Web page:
Dobsonflies (genus Corydalus) are large and rather fearsome-looking insects (they raise their heads and open and close their jaws to try to intimidate, often quite successfully). They are primarily nocturnal, are more common near bodies of water, are active from late spring to mid-summer, and are attracted to lights. Both males and females can reach up to five inches in length, and although the rather frightening pincer-like mandibles of the male are much larger and more intimidating in appearance than are the female’s, they are so large that they afford weak leverage and are thus incapable of breaking a person’s skin. They are mostly ‘all show,’ so to speak, for impressing females, but also they are used for grasping a female during copulation. The mandibles (pincers) of the female, however, are short and stout and thus capable of inflicting a painful–but not venomous–bite (they are strong and sharp enough to draw blood).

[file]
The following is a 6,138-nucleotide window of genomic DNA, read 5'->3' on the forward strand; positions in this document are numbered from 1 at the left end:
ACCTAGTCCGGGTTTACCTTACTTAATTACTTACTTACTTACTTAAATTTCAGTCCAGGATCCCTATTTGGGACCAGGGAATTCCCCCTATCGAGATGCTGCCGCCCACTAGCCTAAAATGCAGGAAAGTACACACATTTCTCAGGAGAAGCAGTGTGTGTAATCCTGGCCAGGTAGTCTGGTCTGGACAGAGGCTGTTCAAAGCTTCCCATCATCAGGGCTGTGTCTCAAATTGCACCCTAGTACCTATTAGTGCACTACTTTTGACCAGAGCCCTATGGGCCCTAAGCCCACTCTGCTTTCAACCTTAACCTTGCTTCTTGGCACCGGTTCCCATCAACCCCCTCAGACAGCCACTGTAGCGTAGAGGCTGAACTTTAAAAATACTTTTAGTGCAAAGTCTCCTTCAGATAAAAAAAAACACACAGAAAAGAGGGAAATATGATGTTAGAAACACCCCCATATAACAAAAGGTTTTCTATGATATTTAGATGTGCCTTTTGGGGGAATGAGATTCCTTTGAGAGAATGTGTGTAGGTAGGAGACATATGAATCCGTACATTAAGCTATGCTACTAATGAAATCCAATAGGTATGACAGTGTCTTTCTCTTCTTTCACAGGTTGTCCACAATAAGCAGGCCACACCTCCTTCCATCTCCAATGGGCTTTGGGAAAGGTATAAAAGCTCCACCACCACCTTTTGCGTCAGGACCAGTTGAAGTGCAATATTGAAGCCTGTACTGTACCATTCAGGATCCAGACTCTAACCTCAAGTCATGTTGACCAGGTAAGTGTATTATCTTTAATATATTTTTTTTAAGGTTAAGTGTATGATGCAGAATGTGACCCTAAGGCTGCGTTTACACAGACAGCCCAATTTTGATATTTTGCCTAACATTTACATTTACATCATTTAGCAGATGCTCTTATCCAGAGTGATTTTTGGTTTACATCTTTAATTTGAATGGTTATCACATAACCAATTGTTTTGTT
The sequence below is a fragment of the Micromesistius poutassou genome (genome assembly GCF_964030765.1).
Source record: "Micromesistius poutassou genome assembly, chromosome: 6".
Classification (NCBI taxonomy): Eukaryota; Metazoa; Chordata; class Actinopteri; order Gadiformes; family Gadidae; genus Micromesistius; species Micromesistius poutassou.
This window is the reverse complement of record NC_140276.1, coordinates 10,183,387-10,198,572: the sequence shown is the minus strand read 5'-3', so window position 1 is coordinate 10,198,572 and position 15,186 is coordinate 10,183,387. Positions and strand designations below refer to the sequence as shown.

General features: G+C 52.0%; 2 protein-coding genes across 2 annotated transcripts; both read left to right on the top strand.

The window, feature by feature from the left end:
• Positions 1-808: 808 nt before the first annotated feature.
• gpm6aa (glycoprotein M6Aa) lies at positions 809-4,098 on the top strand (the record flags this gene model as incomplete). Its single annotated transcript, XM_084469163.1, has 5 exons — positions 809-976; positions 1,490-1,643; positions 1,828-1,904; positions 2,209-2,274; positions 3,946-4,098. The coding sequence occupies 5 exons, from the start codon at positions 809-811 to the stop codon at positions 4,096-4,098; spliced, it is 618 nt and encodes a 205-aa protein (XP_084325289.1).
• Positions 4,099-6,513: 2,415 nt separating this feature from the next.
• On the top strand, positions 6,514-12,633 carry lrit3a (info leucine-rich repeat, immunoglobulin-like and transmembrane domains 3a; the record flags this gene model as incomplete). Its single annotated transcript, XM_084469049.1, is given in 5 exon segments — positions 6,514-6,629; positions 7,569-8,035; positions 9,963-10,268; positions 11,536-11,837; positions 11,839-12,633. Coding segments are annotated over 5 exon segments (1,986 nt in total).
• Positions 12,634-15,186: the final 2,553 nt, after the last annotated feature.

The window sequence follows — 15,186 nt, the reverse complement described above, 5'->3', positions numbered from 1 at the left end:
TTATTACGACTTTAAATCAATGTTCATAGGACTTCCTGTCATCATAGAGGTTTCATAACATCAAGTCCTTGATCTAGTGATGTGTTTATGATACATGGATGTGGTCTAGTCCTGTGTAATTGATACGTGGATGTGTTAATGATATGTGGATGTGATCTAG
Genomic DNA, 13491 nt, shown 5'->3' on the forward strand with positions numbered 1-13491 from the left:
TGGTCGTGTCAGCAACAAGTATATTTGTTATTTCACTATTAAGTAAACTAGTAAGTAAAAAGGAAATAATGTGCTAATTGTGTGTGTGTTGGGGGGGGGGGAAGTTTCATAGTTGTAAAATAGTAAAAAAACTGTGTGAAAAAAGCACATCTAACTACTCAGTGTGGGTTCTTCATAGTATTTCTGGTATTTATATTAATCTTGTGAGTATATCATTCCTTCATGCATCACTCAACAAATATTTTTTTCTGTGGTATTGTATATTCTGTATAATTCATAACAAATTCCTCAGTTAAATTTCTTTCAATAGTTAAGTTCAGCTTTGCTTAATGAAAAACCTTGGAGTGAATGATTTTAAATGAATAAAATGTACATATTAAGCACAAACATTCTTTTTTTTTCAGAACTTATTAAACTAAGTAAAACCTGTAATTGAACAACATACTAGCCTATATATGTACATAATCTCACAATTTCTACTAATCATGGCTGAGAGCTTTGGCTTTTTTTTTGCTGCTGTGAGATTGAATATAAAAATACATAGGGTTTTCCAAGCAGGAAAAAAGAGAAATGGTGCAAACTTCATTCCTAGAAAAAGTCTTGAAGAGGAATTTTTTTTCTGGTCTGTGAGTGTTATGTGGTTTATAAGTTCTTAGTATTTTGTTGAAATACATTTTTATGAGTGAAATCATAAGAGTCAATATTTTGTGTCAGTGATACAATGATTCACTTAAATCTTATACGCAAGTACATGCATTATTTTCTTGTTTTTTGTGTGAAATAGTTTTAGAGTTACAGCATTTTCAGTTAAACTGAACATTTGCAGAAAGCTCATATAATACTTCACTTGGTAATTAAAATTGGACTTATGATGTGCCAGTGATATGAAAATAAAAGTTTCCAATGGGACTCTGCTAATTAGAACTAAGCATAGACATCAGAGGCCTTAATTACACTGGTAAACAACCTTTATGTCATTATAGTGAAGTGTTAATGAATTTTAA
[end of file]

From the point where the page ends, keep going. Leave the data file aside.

Other features: The wings of a dobsonfly are densely lined with intersecting veins, and when the insect is at rest, the wings are folded along the length of the body, i.e. parallel to the body. Their antennae are long and have many segments. Dobsonflies possess an irritating, foul-smelling defensive anal spray that they use as a last resort. The larvae–called hellgrammites (see photo below)–are aquatic, can reach anywhere from 2″ to 3″ in length, and are familiar to fishermen who like to use them as bait, especially for catfish.
Additional Photos and Information: Dobsonflies (Texas A&M)